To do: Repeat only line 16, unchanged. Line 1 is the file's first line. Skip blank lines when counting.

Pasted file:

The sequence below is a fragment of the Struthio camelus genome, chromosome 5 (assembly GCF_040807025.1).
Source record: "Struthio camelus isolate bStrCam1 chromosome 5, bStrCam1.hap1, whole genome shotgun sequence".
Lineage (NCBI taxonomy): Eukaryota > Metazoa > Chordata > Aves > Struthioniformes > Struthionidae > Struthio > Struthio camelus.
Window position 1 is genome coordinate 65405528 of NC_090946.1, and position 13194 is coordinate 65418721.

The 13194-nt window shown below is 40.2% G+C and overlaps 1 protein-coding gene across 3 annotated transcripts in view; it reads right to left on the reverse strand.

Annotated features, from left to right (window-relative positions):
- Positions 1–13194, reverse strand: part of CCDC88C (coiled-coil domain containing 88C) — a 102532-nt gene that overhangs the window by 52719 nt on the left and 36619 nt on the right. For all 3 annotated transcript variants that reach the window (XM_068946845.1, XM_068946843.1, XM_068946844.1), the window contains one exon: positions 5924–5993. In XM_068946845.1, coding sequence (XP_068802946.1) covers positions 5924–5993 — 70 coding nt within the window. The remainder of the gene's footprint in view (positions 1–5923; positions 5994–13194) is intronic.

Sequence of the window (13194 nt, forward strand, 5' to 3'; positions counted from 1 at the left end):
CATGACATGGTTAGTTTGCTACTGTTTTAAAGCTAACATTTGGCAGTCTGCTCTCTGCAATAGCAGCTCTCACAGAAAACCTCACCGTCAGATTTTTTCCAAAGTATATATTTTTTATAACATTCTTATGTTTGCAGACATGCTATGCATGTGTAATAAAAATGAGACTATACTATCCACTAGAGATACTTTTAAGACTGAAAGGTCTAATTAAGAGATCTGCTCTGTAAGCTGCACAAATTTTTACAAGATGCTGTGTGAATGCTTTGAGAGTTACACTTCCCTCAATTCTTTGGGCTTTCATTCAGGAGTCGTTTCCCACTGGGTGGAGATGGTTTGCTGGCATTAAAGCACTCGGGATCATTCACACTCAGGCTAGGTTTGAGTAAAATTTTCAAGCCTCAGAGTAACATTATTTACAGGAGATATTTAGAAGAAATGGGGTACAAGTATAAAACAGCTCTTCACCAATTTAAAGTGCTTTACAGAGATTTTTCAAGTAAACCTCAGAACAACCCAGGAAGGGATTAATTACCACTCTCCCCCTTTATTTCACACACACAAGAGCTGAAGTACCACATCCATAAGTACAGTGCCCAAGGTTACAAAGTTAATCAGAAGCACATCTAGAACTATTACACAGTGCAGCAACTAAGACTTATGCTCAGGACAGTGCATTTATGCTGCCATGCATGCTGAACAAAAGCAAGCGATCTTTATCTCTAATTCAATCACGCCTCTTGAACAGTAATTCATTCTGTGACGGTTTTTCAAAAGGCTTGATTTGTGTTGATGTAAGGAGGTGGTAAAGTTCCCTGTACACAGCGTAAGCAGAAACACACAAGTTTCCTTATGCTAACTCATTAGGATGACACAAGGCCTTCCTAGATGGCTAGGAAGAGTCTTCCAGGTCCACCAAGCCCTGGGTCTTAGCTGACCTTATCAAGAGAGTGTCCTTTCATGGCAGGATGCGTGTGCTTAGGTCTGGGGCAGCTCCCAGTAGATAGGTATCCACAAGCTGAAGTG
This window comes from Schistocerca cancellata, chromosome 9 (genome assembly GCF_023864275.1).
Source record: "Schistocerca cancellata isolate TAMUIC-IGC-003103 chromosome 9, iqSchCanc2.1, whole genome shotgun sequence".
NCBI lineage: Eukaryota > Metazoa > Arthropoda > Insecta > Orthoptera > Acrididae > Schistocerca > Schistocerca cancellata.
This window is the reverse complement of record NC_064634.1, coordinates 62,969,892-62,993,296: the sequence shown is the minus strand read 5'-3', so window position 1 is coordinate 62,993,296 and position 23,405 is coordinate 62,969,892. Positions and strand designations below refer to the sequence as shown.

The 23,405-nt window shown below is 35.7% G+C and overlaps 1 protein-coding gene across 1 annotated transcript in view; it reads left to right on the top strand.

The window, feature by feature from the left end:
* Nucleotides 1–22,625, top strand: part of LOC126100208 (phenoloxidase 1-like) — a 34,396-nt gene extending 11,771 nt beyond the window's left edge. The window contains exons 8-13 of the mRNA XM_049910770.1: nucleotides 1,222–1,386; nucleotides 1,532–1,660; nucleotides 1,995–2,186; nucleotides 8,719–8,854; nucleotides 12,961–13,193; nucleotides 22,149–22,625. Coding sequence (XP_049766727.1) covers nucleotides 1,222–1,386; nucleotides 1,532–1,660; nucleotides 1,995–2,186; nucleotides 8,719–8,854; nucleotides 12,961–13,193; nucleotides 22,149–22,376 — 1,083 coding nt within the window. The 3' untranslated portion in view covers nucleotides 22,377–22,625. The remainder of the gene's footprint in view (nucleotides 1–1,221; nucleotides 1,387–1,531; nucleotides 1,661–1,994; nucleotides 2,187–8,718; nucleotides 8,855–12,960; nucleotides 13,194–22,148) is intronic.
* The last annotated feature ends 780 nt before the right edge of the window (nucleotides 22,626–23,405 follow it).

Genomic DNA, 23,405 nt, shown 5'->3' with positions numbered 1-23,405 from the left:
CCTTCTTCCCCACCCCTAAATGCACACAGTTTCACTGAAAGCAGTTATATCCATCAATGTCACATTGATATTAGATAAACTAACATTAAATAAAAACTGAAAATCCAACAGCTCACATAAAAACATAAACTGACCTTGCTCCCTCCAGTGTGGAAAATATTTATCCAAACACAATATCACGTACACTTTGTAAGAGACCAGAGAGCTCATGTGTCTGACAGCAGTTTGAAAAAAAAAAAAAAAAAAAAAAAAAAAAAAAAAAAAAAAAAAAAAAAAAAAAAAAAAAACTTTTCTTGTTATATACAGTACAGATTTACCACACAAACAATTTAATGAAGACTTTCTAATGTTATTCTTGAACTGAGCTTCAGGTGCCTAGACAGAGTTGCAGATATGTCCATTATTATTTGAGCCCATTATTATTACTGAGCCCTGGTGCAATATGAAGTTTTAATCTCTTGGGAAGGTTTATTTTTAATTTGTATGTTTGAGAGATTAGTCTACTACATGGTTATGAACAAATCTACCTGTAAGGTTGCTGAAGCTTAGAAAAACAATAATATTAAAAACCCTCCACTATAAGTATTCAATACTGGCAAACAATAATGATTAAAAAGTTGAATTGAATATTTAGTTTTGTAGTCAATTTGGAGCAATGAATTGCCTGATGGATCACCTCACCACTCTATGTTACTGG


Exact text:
* Nucleotides 1–22,625, top strand: part of LOC126100208 (phenoloxidase 1-like) — a 34,396-nt gene extending 11,771 nt beyond the window's left edge. The window contains exons 8-13 of the mRNA XM_049910770.1: nucleotides 1,222–1,386; nucleotides 1,532–1,660; nucleotides 1,995–2,186; nucleotides 8,719–8,854; nucleotides 12,961–13,193; nucleotides 22,149–22,625. Coding sequence (XP_049766727.1) covers nucleotides 1,222–1,386; nucleotides 1,532–1,660; nucleotides 1,995–2,186; nucleotides 8,719–8,854; nucleotides 12,961–13,193; nucleotides 22,149–22,376 — 1,083 coding nt within the window. The 3' untranslated portion in view covers nucleotides 22,377–22,625. The remainder of the gene's footprint in view (nucleotides 1–1,221; nucleotides 1,387–1,531; nucleotides 1,661–1,994; nucleotides 2,187–8,718; nucleotides 8,855–12,960; nucleotides 13,194–22,148) is intronic.